Thursday, February 16, 2012

"Who Moved My Cheese?" Queso Fresco Goes from Niche to Mass Market

This is the third in a series of 6 articles by Educator Judy Levin, originally written as research for our “Foods of the Lower East Side" tasting tour. During the coldest months of January and February, we're offering a modified indoor version of the tour.

Some people on our “Foods of the Lower East Side” tours are familiar with queso blanco and queso fresco. Others are a bit confused: we’re talking about things that translate to “white cheese” and “fresh cheese,” and they are both fresh white cheeses. One distinction between the two is that most of the cheeses referred to as queso blanco do not melt when heated but rather soften and hold their shape, making them ideal for fried cheese or bits of hot cheese in things, while queso fresco is more likely to be eaten with fruit or crumbled, cold.

Homemade Queso Fresco with Chiles

As my colleague Renzo Ortega has said, very firmly, it is not a good idea to put all Spanish-speaking peoples into “the same box” just because they speak Spanish—or to over-generalize about their foods. So it’s important to remember that queso blanco and queso fresco are loose categories that refer to different varieties of cheese in different regions.

Of course, fresh white cheeses aren’t proprietary to Spanish-speaking nations. They’re traditionally made in regions that form a belt around Earth’s equator—historically, where it’s too hot to age cheese. In this category are the aforementioned quesos; also Indian panir, Syrian halloumi (a white goat and sheep milk cheese that can be grilled), Italian mozzarella and ricotta, quark, fromage blanc, a variety of fresh goat and sheep cheeses, kefir cheese, and many others.

Grilled Corn with Queso Blanco

Spanish-speaking people who came to the U.S. and the Lower East Side were accustomed to having cheap, fresh, white cheeses, but could not easily bring these cheeses with them. Fresh cheeses, especially those traditionally made of raw milk, are not cheap (or necessarily legal) to import: An imported raw milk cheese must be aged for at least 60 days. Having noted that the white cheeses of Batista in the Essex Street Market are all American-made, I googled “imported Dominican cheese” and found numerous articles about smuggling and mass outbreaks of tuberculosis and listeriosis.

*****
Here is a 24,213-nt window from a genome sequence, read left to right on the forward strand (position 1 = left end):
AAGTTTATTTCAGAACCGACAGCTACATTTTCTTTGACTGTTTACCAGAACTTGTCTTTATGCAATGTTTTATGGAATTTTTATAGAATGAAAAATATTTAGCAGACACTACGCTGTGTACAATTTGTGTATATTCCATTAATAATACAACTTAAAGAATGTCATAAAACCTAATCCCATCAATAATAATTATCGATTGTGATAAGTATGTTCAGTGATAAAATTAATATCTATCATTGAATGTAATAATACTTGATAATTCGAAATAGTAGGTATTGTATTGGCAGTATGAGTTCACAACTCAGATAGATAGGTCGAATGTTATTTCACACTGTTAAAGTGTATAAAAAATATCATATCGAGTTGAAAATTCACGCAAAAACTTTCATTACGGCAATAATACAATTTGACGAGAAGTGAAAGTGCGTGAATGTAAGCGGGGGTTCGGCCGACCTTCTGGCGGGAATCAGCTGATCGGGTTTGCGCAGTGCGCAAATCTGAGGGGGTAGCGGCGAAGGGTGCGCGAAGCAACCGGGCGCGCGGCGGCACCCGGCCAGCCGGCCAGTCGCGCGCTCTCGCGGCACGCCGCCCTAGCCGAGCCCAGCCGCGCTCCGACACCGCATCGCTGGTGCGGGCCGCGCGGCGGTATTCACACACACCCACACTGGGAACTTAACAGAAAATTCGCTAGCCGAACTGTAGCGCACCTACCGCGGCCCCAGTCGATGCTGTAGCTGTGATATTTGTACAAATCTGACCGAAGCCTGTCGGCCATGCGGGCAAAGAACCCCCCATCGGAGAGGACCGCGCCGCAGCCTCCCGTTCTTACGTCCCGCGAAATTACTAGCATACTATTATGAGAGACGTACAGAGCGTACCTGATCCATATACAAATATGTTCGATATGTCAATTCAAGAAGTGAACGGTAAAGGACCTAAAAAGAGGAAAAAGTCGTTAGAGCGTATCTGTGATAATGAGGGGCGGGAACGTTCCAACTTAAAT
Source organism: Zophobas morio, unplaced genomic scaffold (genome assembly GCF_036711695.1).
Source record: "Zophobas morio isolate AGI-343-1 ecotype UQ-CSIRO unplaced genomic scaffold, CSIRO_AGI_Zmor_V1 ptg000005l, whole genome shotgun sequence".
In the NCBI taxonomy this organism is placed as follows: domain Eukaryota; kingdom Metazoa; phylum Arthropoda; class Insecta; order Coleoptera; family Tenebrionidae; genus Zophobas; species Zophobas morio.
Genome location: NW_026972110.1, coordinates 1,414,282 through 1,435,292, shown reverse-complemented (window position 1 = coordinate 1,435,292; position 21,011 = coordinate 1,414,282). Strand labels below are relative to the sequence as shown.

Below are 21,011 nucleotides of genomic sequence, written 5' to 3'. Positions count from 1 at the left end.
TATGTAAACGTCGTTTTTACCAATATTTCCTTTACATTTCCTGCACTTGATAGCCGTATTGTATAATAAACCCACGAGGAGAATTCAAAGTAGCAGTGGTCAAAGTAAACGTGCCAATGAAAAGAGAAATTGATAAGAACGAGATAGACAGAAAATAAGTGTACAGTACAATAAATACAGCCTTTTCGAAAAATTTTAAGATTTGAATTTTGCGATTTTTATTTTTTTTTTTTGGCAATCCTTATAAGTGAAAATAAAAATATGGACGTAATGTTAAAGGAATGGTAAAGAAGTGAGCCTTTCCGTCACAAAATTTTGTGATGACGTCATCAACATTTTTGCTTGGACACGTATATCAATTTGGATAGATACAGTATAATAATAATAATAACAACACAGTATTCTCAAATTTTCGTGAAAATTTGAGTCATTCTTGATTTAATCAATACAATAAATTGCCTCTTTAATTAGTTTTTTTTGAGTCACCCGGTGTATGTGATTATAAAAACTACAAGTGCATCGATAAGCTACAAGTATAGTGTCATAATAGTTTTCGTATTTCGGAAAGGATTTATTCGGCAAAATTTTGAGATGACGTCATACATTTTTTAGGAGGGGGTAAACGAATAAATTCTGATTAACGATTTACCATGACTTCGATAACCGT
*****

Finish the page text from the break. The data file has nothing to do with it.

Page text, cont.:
So immigrants used what was available--Monterey jack is a common stand-in. But the availability of more authentic cheeses is changing. Currently, the push for more authentic quesos comes both from consumers—not all of them immigrants or children of immigrants—who want access to these cheeses and from companies that would like to sell more of them.

Tom Shore, a Pine Hill, North Carolina, Anglo dairy farmer, learned from Hispanic neighbors to make queso blanco when he could no longer support his farm selling his milk. In the early 2000s, some of his neighbors were buying raw milk (illegal in North Carolina) and making their own cheeses, rather than pay $8/lb for the imported (pasteurized) stuff. Outbreaks of listeriosis resulted in miscarriages. When this story was originally reported in 2004, there were more than 350,000 Latinos, mostly Mexican, in North Carolina, but no reliable access to their fresh cheeses. By the time a business site called “Hispanic Trending” picked up this story, they called it “Queso Cash-Cow”. It ain’t subtle, but is indeed relevant to the story of how the foods of immigrants do or do not become available in the U.S.

Maria Castro, Founder of Castro Cheese, in the mid-1960's

Other companies making or distributing American-made quesos began with Latino immigrants. The Castro Cheese Company of Houston, which sells “La Vaquita” products, was begun in 1971 by Mexican immigrant Maria Castro. She said their customers “find the flavors, the tastes, the smells, the memories that take us back to our roots. Back to our mother’s kitchens. That’s why they love ‘La Vaquita’". At the end of 2010, Castro sold the business to a national consortium. It was a family company, but you can’t make enough cheese in mama’s kitchen to supply Wal-Mart.

One of the biggest of the “Hispanic” cheese producers in the U.S., Tropical Cheese Industries of New Jersey, was also started by an immigrant, Rafael Mendez from Cuba, in the early 1960s. He began by making feta cheese with some Greek immigrants and then expanded into Caribbean, Mexican, and Central American varieties as demand increased.

My inclination (as a middle-class foodie) is to be sarcastic about the mass-market brands that replace regionally specific originals. Kroger’s Supermarket sells store-brand “Nice’n Cheesy Queso Blanco with Jalapenos,” for instance. Yet these are likely to be the cheeses that are readily available and affordable to people who are not middle-class foodies.
Kroger's Queso Blanco

As we look at how immigrants adopt “American” cheeses, it’s also interesting to note that many recipes for “American” foods now call for previously unavailable Latin American cheeses. For example, a recent press release for El Mexicano brand Queso Fresco Casero suggested it “as an alternative for feta, mozzarella, or Monterey Jack” and for use in “all kinds of soups, salads, and casseroles.” On a more daring note, Tropical Cheese Industries offers recipes for “Tropical Cheese Asian Noodle Salad” and “Chocolate and Queso Blanco Fondue”.

Fusion, here we come….

--Posted by Tenement Museum Educator Judy Levin

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